This page was downloaded from the Occupational Performance Model (Australia) [OPM(A)] website (www.occupationalperformance.com) re-launched in 2006. It contains a reprint of the consolidated list of constructs of the OPM(A) and how they are defined in this model. The original publication details are as follows:
Ranka, J. & Chapparo, C. (1997). Definition of terms In C. Chapparo & J. Ranka (Eds). Occupational Performane Model (Australia): Monograph 1(pp. 58-60). Total Print Control: Sydney [now out of print].
NOTE: Some aspects of the constructs and assumptions presented in this model of occupational performance are not new, but reflect a synthesis of ideas about the nature of human occupations found in the literature (CAOT, 1991; Christiansen, 1991; Meyer, 1922; Reed, 1984). Other aspects of the model extend these constructs and assumptions to form a new configuration of occupational performance that differs from notions currently in existence.
OCCUPATIONAL PERFORMANCE: The ability to perceive, desire, recall, plan and carry out roles, routines, tasks and sub-tasks for the purpose of self-maintenance, productivity, leisure and rest in response to demands of the internal and/or external environment.
OCCUPATIONAL PERFORMANCE ROLES: are patterns of occupational behaviour composed of configurations of self-maintenance, productivity, leisure and rest occupations. Roles are determined by individual person-environment-performance relationships. They are established through need and/or choice and are modified with age, ability, experience, circumstance and time.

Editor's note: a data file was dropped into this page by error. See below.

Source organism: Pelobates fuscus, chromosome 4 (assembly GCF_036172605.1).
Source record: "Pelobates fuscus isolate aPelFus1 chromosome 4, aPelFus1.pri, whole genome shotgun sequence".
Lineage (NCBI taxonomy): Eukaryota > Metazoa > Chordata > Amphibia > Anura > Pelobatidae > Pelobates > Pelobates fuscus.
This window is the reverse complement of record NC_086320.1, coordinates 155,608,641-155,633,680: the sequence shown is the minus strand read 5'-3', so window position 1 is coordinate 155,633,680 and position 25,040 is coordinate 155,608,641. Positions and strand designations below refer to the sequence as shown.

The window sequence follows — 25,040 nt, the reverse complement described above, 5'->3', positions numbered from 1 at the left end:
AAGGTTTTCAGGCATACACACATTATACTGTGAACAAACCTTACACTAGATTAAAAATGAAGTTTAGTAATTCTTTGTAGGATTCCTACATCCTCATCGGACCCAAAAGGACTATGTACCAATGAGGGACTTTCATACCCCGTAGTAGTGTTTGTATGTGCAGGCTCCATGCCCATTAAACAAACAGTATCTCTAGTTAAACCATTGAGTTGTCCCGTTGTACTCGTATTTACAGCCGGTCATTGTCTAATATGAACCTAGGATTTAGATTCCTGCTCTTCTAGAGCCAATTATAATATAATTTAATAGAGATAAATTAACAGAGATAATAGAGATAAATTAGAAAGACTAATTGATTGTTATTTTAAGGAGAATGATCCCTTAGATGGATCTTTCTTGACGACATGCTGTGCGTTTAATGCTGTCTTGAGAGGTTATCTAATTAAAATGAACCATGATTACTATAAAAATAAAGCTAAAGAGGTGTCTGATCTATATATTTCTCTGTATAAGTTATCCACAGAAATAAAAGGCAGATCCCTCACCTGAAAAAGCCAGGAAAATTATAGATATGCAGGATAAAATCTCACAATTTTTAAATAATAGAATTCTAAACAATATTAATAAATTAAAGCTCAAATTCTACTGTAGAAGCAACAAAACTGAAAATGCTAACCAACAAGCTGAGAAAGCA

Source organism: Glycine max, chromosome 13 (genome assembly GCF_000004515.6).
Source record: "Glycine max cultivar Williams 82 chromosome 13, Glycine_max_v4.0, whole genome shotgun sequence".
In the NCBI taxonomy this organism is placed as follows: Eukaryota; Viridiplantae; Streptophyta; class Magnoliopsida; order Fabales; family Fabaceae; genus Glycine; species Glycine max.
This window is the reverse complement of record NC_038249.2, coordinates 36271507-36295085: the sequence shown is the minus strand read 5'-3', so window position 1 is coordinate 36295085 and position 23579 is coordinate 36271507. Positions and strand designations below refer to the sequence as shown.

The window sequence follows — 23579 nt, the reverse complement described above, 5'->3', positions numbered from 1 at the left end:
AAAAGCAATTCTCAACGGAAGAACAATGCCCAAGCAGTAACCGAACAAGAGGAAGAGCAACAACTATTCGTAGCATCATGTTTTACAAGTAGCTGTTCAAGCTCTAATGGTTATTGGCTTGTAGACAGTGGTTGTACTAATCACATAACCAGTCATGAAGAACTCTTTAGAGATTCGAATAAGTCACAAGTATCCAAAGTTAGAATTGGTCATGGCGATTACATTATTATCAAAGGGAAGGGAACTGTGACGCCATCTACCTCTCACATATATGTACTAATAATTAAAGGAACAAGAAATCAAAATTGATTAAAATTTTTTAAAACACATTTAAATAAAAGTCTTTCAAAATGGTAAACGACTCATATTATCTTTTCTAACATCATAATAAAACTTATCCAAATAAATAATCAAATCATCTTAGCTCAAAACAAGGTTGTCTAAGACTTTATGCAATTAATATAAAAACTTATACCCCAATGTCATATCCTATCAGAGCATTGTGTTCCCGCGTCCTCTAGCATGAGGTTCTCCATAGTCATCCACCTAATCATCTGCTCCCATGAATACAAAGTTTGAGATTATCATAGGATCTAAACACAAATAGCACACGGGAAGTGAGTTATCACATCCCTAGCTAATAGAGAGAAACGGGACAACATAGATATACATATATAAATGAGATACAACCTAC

OCCUPATIONAL PERFORMANCE AREAS: are categories of routines, tasks and sub-tasks performed by people to fulfil the requirements of occupational performance roles. These categories include self-maintenance occupations, productivity/school occupations, leisure/play occupations and rest occupations. The classification of occupations into these categories is an idiosyncratic process.
Rest Occupations: refer to the purposeful pursuit of non-activity. This can include time devoted to sleep (Meyer, 1922), as well as routines, tasks, sub-tasks and rituals undertaken in order to relax.
Self-Maintenance Occupations: are routines, tasks and sub-tasks done to preserve a person's health and well being in the environment (Reed, 1986, p.499). These routines, tasks and sub-tasks can be in the form of habitual routines (dressing, eating) or occasional non-habitual tasks (taking medication) that are demanded by circumstance.